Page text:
Impact Fees: Back on our Radar but Troubling for Purchasers of New Construction Homes

How many acres does a new school require?

In looking at communities’ Impact Fee ordinances (sometimes called “land-cash donations”), some eye-popping requirements begin to unfold.

We haven’t heard much about Impact Fees in the last five or six years as new home construction came to a virtual halt around 2007. But that is likely to change as new home construction starts up again. Impact fees will certainly be on our radar again.

Impact fees are based on state statute which requires a developer to “donate” land that is needed to accommodate the new school children in the affected school district.  Often, instead of a land donation, a cash equivalent is assessed of the developer.  Impact fee ordinances usually include projections on how many new students are expected to enter the school enrollment due to the “impact” of all the new homes.

Here are some examples of abuse in Northern Illinois:

  • One rural community that has historically been against “sprawl” requires 25 acres for 450 student elementary school students.
  • Another community requires 70 acres for a 1,500 student high school.  They actually built a brand new state-of-art high school for 2,000 students on 35 acres.  It also included a middle school. \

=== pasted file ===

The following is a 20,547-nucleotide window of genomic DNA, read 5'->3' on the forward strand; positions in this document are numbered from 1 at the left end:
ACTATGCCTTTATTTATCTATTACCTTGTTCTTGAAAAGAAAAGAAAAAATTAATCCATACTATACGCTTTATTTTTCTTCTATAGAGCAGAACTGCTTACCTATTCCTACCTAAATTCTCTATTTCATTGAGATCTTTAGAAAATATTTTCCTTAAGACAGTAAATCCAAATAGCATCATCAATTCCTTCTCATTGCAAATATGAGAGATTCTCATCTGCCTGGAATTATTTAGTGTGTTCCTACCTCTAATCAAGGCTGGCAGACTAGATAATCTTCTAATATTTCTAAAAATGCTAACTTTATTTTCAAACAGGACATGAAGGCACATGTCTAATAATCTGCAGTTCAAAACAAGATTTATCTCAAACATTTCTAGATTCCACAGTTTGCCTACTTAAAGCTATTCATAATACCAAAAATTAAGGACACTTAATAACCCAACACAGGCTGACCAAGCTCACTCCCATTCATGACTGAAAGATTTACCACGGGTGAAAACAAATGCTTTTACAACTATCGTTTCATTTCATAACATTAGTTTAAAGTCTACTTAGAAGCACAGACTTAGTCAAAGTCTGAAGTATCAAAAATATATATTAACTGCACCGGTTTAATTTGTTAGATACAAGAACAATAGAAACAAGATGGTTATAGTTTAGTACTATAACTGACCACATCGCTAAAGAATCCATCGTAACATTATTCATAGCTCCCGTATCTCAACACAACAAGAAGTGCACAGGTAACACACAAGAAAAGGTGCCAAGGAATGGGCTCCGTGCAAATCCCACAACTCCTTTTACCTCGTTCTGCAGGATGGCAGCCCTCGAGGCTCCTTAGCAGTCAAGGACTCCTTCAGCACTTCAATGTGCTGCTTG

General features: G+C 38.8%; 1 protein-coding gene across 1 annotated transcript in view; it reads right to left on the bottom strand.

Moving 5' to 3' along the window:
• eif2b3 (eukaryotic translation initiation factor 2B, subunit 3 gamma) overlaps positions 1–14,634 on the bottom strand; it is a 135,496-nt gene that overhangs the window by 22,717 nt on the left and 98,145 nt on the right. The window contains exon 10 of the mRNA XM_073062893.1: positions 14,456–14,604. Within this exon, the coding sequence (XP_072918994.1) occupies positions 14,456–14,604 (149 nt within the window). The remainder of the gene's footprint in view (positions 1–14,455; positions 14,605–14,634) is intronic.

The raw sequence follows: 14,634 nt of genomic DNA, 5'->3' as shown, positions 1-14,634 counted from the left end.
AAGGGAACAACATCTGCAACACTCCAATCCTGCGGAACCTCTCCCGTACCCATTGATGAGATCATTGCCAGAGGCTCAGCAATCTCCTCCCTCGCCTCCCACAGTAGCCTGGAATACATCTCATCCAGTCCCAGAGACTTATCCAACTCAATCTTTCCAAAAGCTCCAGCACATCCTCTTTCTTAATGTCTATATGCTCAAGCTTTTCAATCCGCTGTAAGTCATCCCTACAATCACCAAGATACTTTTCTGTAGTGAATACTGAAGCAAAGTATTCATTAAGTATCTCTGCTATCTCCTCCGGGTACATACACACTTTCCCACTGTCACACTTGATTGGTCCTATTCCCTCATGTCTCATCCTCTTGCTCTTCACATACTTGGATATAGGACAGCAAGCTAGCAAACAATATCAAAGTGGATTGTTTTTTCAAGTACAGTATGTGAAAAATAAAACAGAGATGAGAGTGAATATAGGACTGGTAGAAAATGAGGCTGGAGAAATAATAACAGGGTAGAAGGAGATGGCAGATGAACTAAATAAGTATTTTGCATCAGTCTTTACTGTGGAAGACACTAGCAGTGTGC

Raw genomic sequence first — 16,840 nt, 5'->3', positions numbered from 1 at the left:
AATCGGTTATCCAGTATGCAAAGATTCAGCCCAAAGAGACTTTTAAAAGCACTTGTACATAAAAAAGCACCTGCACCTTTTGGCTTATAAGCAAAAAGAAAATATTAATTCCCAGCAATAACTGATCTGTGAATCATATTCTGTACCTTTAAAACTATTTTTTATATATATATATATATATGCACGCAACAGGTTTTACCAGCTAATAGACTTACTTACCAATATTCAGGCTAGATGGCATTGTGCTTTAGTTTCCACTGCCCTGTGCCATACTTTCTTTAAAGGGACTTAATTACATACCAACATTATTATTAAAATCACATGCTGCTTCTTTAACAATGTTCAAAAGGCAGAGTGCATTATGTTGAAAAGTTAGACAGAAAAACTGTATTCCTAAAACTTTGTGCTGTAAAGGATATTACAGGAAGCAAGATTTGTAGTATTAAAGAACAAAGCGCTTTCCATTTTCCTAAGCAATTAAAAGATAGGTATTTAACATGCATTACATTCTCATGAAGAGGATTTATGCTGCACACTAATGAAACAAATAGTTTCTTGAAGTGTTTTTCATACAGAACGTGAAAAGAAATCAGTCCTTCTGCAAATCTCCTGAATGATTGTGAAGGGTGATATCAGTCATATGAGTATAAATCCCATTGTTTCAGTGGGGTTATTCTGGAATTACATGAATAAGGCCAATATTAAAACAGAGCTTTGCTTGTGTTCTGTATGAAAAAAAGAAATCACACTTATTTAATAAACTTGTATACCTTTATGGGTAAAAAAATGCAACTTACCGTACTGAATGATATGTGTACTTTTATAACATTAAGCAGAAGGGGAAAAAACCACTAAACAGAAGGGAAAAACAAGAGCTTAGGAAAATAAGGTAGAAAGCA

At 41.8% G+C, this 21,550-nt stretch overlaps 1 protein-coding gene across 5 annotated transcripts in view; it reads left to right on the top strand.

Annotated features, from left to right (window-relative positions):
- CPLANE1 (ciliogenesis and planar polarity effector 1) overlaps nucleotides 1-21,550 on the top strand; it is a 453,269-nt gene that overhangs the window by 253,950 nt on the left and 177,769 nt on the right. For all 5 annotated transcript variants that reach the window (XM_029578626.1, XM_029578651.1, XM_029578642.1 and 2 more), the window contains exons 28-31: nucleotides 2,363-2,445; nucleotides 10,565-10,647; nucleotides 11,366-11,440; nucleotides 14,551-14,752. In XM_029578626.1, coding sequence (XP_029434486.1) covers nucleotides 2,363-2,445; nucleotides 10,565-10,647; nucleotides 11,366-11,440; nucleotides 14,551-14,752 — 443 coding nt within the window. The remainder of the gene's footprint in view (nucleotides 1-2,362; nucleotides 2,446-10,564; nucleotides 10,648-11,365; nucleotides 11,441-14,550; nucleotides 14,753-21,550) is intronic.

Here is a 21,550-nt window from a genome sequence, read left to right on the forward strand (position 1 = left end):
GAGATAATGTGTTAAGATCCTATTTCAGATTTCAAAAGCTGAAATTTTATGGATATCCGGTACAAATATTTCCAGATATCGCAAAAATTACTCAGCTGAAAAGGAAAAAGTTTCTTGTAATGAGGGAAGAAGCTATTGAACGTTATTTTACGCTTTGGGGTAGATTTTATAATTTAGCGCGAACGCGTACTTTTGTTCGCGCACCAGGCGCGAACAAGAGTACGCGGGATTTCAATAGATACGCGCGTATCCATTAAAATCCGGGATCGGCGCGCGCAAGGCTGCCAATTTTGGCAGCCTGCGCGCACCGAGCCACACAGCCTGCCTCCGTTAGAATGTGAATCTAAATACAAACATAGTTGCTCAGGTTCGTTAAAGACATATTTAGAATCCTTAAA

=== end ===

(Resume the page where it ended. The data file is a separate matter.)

• Another community still requires 15 acres for an elementary school.  Their school district recently shut down two elementary schools.

The Illinois State Board of Education recommends that school district plan a 5-20-30 approach acreage requirements: 5 acres for elementary school, 20 for middle school, and 30 for high school.   Add an acre for every 100 students – so 1,500 high school would need about 45 acres.

Until recently, the Arizona-based Council of Educational Facility Planners International (CEFPI), like the Illinois State Board of Education, recommended large sites for new schools.  CEFPI’s old guidelines called for a minimum of one acre of land for every 100 students plus 10 acres for an elementary school, 20 acres for a middle school, and 30 acres for a high school.  In 2004, they dropped the guidelines because they encouraged sprawl.  Instead they push for a more “program needs” based approach with in-fill development.

So how does this translate to the new homeowner?  This scheme artificially inflates the cost of a new home by literally thousands of dollars.  In many of the examples shared above, homeowners will be paying twice as much in impact fees because greedy communities over-inflate their acreage needs.  Couple this with out-dated acreage values (some haven’t been updated in nearly a decade), government pushes homeowners further away.

One thought on “Impact Fees: Back on our Radar but Troubling for Purchasers of New Construction Homes

  1. The impact fees also affect property taxes as there is no way to deduct them on the ptax and assessors generally look to that for initial and often final price evaluation.

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